Liam Fox challenges Theresa May by insisting UK must be able to pull out of Irish backstop
Liam Fox has defied Theresa May by insisting that the UK must be able to unilaterally withdraw from any "backstop" deal to avoid a hard border after Brexit.
The International Trade Secretary said the Government must not "sub-contract" the decision by giving the EU a say on when the arrangement comes to an end.
His comments came as detailed talks on how to maintain an open Irish border after Brexit continued between UK and European negotiators.
Under the Prime Minister's plan to avoid a hard border, the whole of the UK would stay in a customs arrangement with the EU until a future trade deal can be agreed. However, Brexiteers fear that could leave Britain tied to the bloc indefinitely.
To avoid that, Mrs May is hoping to agree a "review mechanism" with Brussels which would allow both sides to jointly decide when to bring the backstop to an end.
But speaking as he arrived at the Cabinet Office to read a copy of what has been agreed in the negotiatons so far, Dr Fox appeared to break ranks with Number 10.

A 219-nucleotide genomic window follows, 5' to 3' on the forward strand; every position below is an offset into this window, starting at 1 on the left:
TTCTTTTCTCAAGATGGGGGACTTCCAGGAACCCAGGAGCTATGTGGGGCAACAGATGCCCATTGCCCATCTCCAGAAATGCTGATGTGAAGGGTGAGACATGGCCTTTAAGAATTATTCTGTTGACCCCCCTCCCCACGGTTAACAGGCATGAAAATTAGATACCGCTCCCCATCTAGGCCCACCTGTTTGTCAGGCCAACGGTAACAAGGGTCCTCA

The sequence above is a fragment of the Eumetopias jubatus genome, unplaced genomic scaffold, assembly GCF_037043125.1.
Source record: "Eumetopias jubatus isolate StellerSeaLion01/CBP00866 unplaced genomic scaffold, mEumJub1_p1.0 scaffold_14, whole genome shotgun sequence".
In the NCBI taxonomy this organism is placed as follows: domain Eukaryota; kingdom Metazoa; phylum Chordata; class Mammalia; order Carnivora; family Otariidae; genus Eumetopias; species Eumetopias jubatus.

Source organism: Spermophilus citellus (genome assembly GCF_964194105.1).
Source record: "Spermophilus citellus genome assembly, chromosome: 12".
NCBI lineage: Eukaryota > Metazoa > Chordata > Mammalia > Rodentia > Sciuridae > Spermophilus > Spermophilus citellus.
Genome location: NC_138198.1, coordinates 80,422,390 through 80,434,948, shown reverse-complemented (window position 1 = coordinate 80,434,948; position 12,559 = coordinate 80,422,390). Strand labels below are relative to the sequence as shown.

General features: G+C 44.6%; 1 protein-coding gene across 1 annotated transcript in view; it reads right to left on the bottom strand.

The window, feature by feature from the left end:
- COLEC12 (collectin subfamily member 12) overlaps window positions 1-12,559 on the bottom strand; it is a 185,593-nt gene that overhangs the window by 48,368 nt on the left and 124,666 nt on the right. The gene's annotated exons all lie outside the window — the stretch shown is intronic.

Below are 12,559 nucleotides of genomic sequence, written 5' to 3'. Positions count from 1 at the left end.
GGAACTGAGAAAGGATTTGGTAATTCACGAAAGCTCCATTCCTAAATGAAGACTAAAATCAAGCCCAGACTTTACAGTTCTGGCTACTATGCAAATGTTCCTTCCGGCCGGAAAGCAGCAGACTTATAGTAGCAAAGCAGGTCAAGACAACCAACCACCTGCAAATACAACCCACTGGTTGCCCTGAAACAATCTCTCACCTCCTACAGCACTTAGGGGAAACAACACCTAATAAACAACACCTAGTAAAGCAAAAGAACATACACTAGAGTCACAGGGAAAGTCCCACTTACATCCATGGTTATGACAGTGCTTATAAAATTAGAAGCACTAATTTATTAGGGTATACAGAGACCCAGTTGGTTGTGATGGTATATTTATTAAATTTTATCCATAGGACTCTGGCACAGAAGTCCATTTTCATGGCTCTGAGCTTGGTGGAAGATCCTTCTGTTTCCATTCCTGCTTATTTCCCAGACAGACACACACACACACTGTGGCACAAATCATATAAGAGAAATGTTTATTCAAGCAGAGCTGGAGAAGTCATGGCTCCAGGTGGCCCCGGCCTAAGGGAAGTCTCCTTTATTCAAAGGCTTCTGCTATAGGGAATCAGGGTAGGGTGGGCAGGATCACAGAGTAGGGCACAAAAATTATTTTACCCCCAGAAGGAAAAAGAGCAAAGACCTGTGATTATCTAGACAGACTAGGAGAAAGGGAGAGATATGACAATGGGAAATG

He said: "We were given an instruction by the British people to leave the European Union, so there has to be a mechanism for the British government to ensure that that happens. That has to be a mechanism where, ultimately, that decision lies with the sovereign British government."
Dr Fox added: "That decision can’t be sub-contracted to somebody else."
Senior Whitehall sources said it was "likely" that an emergency Cabinet meeting will take place on Monday to sign off on the full deal.
Foreign Secretary Jeremy Hunt told journalists in Paris he was "confident" the UK can secure a Brexit deal in "the next three weeks" but that an agreement in the next seven days was “pushing it”.
Irish deputy Prime Minister Simon Coveney also played down suggestions that a breakthrough was imminent.
He said: "I would urge caution. An imminent breakthrough is not necessarily to be taken for granted, not by a long shot.
"Repeatedly people seem to make the same mistake over and over again, assuming that if the British Cabinet agrees something, then that is it, everything is agreed.
"This is a negotiation and needs to be an agreement, of course, between the British government, but also between the 27 countries and Michel Barnier and his negotiating team."